• Journals include the William & Mary Law Review, the Bill of Rights Journal, William & Mary Environmental Law and Policy Review, William & Mary Journal of Race, Gender, and Social Justice, and Business Law Review.
  • The school's McGlothlin Courtroom is home to the Center for Legal and Court Technology, a joint program of the School and the National Center for State Courts. The mission of the project is to use technology to improve the administration of justice and the legal systems of the world.
  • Created in 2005 as a joint venture of the National Center for State Courts and the Law School, the Election Law Program was intended to provide practical assistance to state court judges in the United States who are called upon to resolve difficult election law disputes. It has since been expanded to include a student Election Law Society.
  • The George Wythe Society of Citizen Lawyers is a civic leadership program, formed in the fall of 2005, to recognize and encourage community service and civic participation by members of the student body.
  • The Human Rights and National Security Law Program focuses on the interplay between national defense and the protection of civil rights. The Program's Distinguished Lecture Series and co-sponsored symposia bring experts to campus each semester to foster discussion and debate about on-going and emerging issues.
  • The Center for the Study of Law and Markets seeks to advance the understanding of the role of legal institutions in promoting well-functioning markets in a free society.
  • The Center for Comparative Legal Studies and Post-Conflict Peacebuilding bridges the gap between resources available at academic institutions and the need for them in the field by rule of law actors engaged in post-conflict reconstruction efforts. The Center serves as a focal point for the law school’s international and comparative legal and policy research and programming and sponsors summer international internships in developing and post-conflict countries around the world.
  • The Institute of Bill of Rights Law engages in study of the Bill of Rights and sponsors a variety of lectures, conferences, and publications to examine Constitutional issues.
  • The William & Mary Property Rights Project encourages scholarly study of the role that property rights play in society. The Project's annual Brigham-Kanner Property Rights Conference explores recent developments in areas such as takings litigation and takings law.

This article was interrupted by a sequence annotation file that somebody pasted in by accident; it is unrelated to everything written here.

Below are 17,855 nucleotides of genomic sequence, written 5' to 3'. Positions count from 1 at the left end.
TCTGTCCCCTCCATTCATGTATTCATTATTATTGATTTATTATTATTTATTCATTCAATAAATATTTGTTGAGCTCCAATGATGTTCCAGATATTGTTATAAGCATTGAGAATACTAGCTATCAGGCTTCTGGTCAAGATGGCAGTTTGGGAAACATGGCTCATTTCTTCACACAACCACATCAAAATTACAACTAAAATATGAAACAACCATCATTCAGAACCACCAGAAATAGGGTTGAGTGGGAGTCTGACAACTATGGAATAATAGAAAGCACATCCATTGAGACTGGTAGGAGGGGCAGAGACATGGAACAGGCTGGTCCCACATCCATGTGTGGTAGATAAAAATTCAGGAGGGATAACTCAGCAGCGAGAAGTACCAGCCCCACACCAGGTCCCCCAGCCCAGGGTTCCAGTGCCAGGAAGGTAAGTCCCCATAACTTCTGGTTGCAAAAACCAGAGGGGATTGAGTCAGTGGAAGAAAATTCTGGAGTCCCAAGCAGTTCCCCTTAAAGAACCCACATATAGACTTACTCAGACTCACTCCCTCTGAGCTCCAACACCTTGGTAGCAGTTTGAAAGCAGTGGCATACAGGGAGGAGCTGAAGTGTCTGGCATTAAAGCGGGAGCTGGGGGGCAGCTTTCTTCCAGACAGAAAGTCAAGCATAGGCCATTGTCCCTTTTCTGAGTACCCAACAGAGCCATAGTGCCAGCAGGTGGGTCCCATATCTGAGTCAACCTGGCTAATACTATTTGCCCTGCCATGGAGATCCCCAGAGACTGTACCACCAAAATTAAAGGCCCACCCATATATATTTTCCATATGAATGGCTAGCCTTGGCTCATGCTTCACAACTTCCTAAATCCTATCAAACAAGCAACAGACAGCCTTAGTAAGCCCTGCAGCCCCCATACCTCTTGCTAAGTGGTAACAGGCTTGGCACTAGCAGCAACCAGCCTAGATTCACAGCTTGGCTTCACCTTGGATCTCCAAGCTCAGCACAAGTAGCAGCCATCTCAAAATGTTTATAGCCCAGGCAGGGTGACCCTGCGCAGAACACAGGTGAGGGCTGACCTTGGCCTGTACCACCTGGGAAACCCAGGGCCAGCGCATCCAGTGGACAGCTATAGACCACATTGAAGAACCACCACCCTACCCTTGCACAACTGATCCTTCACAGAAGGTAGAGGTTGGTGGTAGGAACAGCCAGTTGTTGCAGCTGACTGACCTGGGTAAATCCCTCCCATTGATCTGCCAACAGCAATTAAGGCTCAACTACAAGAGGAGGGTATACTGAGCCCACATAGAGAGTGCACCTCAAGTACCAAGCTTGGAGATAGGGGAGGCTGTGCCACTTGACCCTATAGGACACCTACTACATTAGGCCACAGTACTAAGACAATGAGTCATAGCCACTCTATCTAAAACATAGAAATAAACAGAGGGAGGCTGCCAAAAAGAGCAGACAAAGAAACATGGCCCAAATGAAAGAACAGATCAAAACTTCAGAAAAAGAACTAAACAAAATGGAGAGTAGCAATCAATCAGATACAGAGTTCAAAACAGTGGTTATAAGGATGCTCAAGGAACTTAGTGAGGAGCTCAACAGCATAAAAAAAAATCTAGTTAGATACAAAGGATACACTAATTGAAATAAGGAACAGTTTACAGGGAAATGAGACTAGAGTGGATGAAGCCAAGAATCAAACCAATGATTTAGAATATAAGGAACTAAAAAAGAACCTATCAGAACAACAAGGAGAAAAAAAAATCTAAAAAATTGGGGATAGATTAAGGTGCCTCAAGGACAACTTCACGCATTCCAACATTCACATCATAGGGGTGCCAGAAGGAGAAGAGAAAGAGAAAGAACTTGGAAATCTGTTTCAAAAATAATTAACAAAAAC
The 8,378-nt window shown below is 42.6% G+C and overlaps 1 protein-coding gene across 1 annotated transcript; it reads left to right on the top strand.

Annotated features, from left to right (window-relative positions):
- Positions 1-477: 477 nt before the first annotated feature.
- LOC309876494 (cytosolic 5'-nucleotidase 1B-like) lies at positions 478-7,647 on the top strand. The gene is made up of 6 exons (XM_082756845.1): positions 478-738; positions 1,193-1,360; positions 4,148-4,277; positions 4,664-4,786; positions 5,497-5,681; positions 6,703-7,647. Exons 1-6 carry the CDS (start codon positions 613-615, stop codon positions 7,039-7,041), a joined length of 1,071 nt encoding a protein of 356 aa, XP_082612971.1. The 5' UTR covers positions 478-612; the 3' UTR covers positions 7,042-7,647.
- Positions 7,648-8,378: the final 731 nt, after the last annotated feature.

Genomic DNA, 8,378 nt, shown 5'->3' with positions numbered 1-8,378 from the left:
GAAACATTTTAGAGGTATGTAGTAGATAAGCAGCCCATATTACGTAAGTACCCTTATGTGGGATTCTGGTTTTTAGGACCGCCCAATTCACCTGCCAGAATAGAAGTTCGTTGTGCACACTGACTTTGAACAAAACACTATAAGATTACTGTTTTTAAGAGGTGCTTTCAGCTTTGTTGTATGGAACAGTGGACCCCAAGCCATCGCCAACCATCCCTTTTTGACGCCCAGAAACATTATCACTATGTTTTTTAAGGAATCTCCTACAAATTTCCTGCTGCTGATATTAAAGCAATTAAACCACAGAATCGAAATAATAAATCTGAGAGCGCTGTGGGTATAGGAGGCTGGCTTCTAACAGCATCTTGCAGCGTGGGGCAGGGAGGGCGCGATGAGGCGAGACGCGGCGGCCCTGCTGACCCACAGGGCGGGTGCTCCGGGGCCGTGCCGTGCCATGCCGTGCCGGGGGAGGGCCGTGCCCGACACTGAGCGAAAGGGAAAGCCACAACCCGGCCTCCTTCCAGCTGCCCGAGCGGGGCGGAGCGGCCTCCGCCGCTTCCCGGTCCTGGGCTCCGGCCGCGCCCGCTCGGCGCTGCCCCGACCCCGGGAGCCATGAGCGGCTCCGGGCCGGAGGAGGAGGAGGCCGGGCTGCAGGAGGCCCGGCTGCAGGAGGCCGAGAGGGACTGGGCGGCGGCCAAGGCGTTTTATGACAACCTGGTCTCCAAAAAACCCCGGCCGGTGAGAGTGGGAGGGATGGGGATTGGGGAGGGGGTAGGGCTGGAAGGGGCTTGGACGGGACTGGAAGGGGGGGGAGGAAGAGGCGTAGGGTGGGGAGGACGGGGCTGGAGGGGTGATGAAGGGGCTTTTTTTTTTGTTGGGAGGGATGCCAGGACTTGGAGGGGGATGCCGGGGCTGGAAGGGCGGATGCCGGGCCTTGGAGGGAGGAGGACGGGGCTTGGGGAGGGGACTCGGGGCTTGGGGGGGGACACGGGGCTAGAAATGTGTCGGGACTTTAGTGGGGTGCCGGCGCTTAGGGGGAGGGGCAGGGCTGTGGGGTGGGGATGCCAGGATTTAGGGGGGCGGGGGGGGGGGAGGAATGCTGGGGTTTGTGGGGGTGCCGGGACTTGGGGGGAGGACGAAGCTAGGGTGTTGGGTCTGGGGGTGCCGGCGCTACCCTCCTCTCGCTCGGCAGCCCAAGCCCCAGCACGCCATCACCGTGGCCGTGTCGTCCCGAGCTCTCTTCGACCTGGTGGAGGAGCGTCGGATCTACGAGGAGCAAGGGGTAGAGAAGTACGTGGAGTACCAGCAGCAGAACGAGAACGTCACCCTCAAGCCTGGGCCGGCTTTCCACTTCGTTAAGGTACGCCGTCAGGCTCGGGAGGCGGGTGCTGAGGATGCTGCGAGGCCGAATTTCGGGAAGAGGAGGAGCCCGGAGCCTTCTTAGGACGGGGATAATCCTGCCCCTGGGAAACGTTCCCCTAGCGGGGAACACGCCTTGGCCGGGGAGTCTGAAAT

Notable alumni[edit]

Notable faculty members[edit]

Law journals[edit]

  • William & Mary Law Review, twenty-fourth-ranked general law journal in the United States, based on citations.
  • William & Mary Bill of Rights Journal, third-ranked constitutional law journal in the United States, based on citations.
  • William & Mary Environmental Law and Policy Review, thirteenth-ranked law journal in the United States in energy law based on citations.
  • William & Mary Journal of Race, Gender, and Social Justice, fifth-ranked law journal in the United States among gender, women, and sexuality law journals.
  • William & Mary Business Law Review, sixth-ranked law journal in the United States among corporate law journals.

See also[edit]


  1. ^ "William & Mary Law School". U.S. News & World Report – Best Law Schools. Retrieved 15 January 2019.
  2. ^ "William & Mary - About". Wm.edu. Retrieved 2014-08-21.
  3. ^ "At a Glance". law.wm.edu. Retrieved 2019-09-15.
  4. ^ Whitson, Brian (2009-03-20). "William & Mary - Davison M. Douglas named Dean of William & Mary Law School". Wm.edu. Retrieved 2014-08-21.
  5. ^ Peebles, Katie (2010-04-16). "William & Mary Law - O'Connor to Deliver Commencement Address; Will Also Receive Marshall-Wythe Medallion". Law.wm.edu. Retrieved 2014-08-21.
  6. ^ "Cost of Law School".
  7. ^ "William and Mary Profile".
  8. ^ "Employment Summary for 2018 Graduates" (PDF).
  9. ^ "William and Mary Profile".
  10. ^ "Best Law School Rankings | Law Program Rankings | US News". Grad-schools.usnews.rankingsandreviews.com. Retrieved 2014-08-21.
  11. ^ "Class of 2020, William & Mary Law School".
  12. ^ Daniel June (14 May 2013). "June, Daniel, "VA Disability Claims Back Log Could be Alleviated with Law School Pro Bono Clinics "". JD Journal. Retrieved 26 November 2014.
  13. ^ "Magistrate Judge Dennis L. Beck (DLB)". United States District Court. Retrieved January 9, 2013.
  14. ^ "John L. Brownlee Partner". Holland & Knight. Retrieved January 9, 2013.
  15. ^ "William H. Cabell". National Governors Association. Retrieved 5 January 2013.
  16. ^ "Eric Cantor". Biographical Directory of the United States Congress. Retrieved 5 January 2013.
  17. ^ "Biography - Congressman Matt Gaetz". Retrieved 8 May 2019.
  18. ^ "Kilgore, Jerry W." Our Campaigns. Retrieved January 9, 2013.
  19. ^ Virginia Lawyers Weekly, "FELA record of $12M Set In Portsmouth", March 17, 1997.
  20. ^ The Daily Record, Injured Railroad Wins $750,000, case in Railroad-Friendly Western Md. May Set Record, October 27, 1997
  21. ^ Richmond Times Dispatch, from trials to trial lawyer, tenacity helped him persevere, July 24, 2001
  22. ^ "James Murray Mason". Biographical Directory of the United States Congress. Retrieved 5 January 2013.
  23. ^ "Haldane Robert Mayer". Federal Judicial Center. Retrieved 5 January 2013.
  24. ^ "John Thomas Miller Jr". Troutman Sanders. Retrieved January 9, 2013.
  25. ^ "William & Mary Law - Lewis B. Puller, Jr. Veterans Benefits Clinic". Law.wm.edu. Retrieved 2014-08-21.
  26. ^ "Steve Salbu Cecil B. Day Chair in Business Ethics, Professor". Scheller College of Business. Georgia Institute of Technology. Retrieved April 2, 2018.
  27. ^ "Robert E. Scott". the University of Virginia. Retrieved 10 January 2013.
  28. ^ "Henry St. George Tucker". Biographical Directory of the United States Congress. Retrieved 10 January 2013.
  29. ^ "About - Representative Jennifer Wexton". Retrieved 8 May 2019.
  30. ^ "Susan D. Wigenton". Retrieved 26 November 2014.
  31. ^ "Henry C. Wolf '64, J.D. '66 elected Rector of W&M". The College of William & MaryWilliamsburg, VA. Retrieved January 9, 2013.

External links[edit]